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Arquivos do Instituto Biológico

On-line version ISSN 1808-1657

Arq. Inst. Biol. vol.84  São Paulo  2017  Epub Jan 22, 2018 


Development stages horseweed in soybeans competition

Estádios de desenvolvimento da buva em competição com soja

Diecson Ruy Orsolin da Silva1  * 

Dirceu Agostinetto2 

Leandro Vargas3 

1Curso de Agronomia, Departamento de Ciências Agronômicas e Ambientais, Universidade Federal de Santa Maria - Frederico Westphalen (RS), Brazil.

2Departamento de Fitossanidade, Faculdade Eliseu Maciel, Universidade Federal de Pelotas - Pelotas (RS), Brazil.

3Centro Nacional de Pesquisa de Trigo (CNPT), Empresa Brasileira de Pesquisa Agropecuária (EMBRAPA) - Passo Fundo (RS), Brazil.


The objective of this study was to evaluate the relative competitive ability of soybean with different development stages of hairy fleabane. Two experiments were conducted in greenhouse, in a completely randomized design. In the experiment it was tested soybean and hairy fleabane competition at different stage of development (rosette and 15 cm height) at the proportions 100:0, 75:25, 50:50, 25:75 and 0:100, and total plant population was 315 plant m-2. The variables evaluated were plant height, leaf area, and shoot dry matter (leaves and stems). Competitive analysis was performed by diagrams and interpreting the competitiveness index. The soybean has greater competitive ability that horseweed for both development stages. The intraspecific competition is more intense for soybean when in hairy fleabane rosette stage, and the competitive relations are equivalent between soybean and hairy fleabane of 15 cm tall. The both hairy fleabane stages were injured in the soybeans competition.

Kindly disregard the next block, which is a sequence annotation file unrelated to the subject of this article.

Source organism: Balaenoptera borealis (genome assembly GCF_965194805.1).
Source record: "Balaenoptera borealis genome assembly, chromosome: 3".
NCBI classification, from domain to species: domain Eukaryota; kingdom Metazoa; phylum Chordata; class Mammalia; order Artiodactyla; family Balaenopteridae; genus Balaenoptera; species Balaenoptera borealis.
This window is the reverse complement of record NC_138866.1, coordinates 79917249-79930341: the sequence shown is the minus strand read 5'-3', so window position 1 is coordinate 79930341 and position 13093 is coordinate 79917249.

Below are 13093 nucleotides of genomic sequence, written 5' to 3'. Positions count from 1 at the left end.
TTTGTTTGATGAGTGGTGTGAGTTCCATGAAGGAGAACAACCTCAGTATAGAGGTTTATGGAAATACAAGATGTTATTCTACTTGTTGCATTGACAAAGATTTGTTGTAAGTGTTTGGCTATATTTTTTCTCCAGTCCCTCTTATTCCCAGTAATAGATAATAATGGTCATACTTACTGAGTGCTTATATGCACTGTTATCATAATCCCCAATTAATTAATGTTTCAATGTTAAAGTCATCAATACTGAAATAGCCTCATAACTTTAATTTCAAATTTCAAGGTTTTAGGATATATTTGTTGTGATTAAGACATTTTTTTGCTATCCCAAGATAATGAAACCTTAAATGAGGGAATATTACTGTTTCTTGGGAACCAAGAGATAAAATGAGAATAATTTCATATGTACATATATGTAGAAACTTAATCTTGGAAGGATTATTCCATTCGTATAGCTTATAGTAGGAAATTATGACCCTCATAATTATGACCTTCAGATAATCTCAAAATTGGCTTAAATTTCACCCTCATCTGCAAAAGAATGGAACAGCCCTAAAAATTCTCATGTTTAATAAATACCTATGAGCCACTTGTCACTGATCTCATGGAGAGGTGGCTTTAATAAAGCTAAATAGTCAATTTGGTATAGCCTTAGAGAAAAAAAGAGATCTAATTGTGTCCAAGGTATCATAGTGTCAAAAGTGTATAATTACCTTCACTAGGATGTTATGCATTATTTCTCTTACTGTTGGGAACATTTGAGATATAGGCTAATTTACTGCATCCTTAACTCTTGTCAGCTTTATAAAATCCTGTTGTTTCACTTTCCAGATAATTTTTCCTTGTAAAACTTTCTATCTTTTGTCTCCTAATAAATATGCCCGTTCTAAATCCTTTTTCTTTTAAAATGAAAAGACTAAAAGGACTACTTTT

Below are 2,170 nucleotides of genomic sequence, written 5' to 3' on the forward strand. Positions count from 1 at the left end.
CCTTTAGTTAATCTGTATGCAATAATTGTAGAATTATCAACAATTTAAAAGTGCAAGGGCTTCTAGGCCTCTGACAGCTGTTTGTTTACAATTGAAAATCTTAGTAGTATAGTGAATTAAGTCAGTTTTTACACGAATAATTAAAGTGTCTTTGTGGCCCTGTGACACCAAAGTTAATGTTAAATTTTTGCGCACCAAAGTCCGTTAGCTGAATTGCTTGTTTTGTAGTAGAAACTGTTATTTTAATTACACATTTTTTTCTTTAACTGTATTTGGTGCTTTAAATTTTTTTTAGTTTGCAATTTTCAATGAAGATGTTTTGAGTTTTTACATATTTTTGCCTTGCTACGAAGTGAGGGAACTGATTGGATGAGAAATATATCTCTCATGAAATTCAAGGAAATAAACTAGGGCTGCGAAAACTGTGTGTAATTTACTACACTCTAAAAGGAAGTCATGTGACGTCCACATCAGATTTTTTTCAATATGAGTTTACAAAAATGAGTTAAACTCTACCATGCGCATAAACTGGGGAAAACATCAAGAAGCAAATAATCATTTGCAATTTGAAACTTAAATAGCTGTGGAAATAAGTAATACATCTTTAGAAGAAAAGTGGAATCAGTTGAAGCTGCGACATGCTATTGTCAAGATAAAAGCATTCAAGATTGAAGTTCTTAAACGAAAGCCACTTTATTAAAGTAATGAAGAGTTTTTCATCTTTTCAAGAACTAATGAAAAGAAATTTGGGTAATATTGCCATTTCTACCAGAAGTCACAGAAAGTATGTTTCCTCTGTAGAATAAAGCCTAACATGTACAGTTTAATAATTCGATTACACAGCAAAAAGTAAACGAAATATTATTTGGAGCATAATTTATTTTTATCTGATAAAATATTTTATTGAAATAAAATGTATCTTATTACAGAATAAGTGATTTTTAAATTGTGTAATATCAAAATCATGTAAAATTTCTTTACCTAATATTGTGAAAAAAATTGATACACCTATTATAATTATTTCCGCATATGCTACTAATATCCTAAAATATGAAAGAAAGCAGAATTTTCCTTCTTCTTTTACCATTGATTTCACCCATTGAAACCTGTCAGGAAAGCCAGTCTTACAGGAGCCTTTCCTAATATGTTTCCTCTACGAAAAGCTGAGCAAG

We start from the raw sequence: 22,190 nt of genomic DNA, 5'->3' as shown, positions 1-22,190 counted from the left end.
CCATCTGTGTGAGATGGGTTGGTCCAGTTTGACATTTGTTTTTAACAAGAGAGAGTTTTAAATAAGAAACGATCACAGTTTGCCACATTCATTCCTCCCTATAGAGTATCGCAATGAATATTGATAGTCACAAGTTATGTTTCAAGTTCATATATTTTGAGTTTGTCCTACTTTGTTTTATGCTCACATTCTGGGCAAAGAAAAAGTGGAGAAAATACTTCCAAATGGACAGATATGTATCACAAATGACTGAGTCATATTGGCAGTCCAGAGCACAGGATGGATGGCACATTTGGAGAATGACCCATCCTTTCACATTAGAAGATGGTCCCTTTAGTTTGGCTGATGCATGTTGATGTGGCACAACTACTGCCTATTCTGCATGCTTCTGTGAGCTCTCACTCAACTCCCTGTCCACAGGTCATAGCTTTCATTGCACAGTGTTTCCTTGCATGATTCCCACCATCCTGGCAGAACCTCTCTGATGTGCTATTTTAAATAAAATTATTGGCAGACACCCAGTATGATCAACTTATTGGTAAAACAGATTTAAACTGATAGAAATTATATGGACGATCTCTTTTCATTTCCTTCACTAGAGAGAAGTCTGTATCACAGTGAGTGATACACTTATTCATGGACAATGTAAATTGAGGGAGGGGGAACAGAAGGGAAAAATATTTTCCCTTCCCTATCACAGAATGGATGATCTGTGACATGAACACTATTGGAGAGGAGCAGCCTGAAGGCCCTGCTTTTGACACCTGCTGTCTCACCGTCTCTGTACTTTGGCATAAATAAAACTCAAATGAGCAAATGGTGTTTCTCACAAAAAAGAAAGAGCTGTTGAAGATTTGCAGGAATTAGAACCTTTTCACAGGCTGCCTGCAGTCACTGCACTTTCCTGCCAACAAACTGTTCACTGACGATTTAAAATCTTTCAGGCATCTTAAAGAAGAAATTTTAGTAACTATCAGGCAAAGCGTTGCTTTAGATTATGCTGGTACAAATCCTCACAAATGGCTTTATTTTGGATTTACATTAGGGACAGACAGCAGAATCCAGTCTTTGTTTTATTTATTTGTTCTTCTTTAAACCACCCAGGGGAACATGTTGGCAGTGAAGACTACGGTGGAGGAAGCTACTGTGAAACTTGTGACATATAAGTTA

KEYWORDS: competitivity; Conyza bonariensis; Glycine max; replacement series